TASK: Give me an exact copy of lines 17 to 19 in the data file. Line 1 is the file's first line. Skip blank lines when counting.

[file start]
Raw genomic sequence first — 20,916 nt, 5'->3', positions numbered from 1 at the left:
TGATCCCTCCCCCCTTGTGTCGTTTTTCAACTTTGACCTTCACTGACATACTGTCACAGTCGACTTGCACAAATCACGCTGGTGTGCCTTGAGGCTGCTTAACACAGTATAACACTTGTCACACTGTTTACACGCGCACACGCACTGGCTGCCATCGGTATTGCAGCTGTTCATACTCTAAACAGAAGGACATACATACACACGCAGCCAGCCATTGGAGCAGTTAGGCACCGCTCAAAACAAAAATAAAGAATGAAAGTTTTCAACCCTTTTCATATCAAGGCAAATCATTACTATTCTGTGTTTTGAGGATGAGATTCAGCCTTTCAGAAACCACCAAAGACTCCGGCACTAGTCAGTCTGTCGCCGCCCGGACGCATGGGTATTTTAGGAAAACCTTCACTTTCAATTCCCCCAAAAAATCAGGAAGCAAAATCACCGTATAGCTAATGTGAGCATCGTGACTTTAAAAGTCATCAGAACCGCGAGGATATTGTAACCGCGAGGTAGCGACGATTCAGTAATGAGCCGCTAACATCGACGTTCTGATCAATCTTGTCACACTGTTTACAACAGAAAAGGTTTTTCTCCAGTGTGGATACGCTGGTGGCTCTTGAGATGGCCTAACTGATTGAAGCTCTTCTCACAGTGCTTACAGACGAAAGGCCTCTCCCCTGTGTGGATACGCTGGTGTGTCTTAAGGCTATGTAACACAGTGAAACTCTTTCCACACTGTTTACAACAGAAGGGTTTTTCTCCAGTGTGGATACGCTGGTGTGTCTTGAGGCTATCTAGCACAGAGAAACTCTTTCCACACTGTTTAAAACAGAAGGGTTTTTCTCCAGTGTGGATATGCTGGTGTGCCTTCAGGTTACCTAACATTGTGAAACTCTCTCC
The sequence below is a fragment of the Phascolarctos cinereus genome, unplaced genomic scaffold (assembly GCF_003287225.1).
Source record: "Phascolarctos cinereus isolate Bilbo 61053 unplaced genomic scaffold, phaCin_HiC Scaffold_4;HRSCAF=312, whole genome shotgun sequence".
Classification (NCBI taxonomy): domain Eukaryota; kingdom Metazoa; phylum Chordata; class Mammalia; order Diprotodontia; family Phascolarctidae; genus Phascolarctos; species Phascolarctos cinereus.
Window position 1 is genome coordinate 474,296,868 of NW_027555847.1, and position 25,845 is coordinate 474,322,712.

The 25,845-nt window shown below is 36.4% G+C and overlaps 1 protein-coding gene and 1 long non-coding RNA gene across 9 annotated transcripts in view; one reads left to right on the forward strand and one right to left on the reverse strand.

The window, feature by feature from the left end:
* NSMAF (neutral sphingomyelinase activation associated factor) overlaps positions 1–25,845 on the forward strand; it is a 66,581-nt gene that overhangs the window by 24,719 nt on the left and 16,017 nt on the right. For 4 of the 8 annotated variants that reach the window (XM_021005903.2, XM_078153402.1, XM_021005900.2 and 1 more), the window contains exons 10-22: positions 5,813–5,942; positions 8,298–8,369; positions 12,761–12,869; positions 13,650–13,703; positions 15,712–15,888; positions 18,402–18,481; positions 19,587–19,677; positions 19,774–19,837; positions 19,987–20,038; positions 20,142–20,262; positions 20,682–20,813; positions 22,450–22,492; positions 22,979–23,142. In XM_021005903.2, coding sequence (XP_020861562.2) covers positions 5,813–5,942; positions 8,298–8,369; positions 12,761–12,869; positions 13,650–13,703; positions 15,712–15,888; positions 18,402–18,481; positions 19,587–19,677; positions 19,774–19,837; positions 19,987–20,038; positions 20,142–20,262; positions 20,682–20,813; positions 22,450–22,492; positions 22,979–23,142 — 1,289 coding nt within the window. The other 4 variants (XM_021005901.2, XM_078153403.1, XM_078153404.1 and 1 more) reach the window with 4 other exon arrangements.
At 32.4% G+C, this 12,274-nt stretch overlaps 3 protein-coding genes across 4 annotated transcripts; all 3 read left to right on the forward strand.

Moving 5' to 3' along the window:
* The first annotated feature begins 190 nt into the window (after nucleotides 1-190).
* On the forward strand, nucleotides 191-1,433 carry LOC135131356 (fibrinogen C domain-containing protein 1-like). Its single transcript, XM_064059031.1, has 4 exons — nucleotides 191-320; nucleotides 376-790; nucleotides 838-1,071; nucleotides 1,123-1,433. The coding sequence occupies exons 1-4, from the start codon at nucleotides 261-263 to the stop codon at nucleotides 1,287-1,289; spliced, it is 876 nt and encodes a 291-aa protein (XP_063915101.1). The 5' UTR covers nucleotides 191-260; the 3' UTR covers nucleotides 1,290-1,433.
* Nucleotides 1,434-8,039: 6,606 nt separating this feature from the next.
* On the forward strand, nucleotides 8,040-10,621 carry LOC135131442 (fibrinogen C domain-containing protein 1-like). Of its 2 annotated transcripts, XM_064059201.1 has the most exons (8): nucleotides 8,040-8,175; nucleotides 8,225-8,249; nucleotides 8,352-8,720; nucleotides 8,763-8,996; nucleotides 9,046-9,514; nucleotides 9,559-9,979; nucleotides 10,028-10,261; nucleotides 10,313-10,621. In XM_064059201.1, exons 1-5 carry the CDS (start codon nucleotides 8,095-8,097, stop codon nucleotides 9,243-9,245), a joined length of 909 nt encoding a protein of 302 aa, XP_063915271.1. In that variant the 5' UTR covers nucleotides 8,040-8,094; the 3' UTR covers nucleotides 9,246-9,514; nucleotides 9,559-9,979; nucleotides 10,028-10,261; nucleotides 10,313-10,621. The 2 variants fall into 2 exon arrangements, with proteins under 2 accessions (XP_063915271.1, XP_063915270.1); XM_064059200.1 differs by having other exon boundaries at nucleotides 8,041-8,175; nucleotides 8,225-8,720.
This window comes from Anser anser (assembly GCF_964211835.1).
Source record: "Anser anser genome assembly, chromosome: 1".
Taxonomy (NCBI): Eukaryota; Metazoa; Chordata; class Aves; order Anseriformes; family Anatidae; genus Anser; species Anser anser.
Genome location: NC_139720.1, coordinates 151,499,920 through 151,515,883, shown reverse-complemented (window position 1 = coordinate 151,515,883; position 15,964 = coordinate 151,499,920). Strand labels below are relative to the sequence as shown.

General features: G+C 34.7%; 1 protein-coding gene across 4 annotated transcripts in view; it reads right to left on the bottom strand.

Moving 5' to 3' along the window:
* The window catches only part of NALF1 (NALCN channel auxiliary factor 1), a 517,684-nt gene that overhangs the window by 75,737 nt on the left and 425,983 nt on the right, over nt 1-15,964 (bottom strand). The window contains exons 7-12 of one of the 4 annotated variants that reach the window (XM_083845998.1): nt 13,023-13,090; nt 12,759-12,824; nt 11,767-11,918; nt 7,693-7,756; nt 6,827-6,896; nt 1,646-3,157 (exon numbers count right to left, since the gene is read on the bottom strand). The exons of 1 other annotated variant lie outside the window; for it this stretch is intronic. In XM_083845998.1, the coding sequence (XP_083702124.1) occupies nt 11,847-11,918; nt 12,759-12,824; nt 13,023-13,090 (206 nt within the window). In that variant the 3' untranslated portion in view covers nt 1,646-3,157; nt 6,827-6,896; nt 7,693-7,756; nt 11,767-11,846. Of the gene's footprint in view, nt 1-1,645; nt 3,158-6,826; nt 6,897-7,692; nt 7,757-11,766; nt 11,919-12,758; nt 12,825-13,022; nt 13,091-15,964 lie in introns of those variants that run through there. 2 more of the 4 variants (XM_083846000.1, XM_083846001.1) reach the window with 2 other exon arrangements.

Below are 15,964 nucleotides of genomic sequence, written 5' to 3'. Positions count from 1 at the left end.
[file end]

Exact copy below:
Source record: "Anser anser genome assembly, chromosome: 1".
Taxonomy (NCBI): Eukaryota; Metazoa; Chordata; class Aves; order Anseriformes; family Anatidae; genus Anser; species Anser anser.
Genome location: NC_139720.1, coordinates 151,499,920 through 151,515,883, shown reverse-complemented (window position 1 = coordinate 151,515,883; position 15,964 = coordinate 151,499,920). Strand labels below are relative to the sequence as shown.